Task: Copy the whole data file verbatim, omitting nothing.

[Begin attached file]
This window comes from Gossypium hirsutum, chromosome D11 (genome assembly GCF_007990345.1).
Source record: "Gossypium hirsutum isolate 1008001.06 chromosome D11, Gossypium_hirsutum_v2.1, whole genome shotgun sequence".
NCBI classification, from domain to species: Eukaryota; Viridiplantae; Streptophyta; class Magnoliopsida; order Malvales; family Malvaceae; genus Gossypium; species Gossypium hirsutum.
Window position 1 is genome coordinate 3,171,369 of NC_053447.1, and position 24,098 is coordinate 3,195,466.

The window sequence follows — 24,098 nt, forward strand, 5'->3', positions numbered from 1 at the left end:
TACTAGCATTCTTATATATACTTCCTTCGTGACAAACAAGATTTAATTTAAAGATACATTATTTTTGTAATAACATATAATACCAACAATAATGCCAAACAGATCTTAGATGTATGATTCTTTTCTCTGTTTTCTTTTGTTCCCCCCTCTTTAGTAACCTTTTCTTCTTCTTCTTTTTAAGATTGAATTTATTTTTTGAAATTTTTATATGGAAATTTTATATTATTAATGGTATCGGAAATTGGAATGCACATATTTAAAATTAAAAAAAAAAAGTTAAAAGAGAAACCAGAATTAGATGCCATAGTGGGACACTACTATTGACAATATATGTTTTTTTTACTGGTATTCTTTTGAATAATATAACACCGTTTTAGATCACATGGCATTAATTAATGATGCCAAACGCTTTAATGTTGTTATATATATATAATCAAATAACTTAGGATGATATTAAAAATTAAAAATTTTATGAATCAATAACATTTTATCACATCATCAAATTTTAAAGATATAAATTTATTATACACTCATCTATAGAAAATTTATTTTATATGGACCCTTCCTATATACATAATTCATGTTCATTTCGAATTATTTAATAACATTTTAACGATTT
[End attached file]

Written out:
This window comes from Gossypium hirsutum, chromosome D11 (genome assembly GCF_007990345.1).
Source record: "Gossypium hirsutum isolate 1008001.06 chromosome D11, Gossypium_hirsutum_v2.1, whole genome shotgun sequence".
NCBI classification, from domain to species: Eukaryota; Viridiplantae; Streptophyta; class Magnoliopsida; order Malvales; family Malvaceae; genus Gossypium; species Gossypium hirsutum.
Window position 1 is genome coordinate 3,171,369 of NC_053447.1, and position 24,098 is coordinate 3,195,466.

The window sequence follows — 24,098 nt, forward strand, 5'->3', positions numbered from 1 at the left end:
TACTAGCATTCTTATATATACTTCCTTCGTGACAAACAAGATTTAATTTAAAGATACATTATTTTTGTAATAACATATAATACCAACAATAATGCCAAACAGATCTTAGATGTATGATTCTTTTCTCTGTTTTCTTTTGTTCCCCCCTCTTTAGTAACCTTTTCTTCTTCTTCTTTTTAAGATTGAATTTATTTTTTGAAATTTTTATATGGAAATTTTATATTATTAATGGTATCGGAAATTGGAATGCACATATTTAAAATTAAAAAAAAAAAGTTAAAAGAGAAACCAGAATTAGATGCCATAGTGGGACACTACTATTGACAATATATGTTTTTTTTACTGGTATTCTTTTGAATAATATAACACCGTTTTAGATCACATGGCATTAATTAATGATGCCAAACGCTTTAATGTTGTTATATATATATAATCAAATAACTTAGGATGATATTAAAAATTAAAAATTTTATGAATCAATAACATTTTATCACATCATCAAATTTTAAAGATATAAATTTATTATACACTCATCTATAGAAAATTTATTTTATATGGACCCTTCCTATATACATAATTCATGTTCATTTCGAATTATTTAATAACATTTTAACGATTT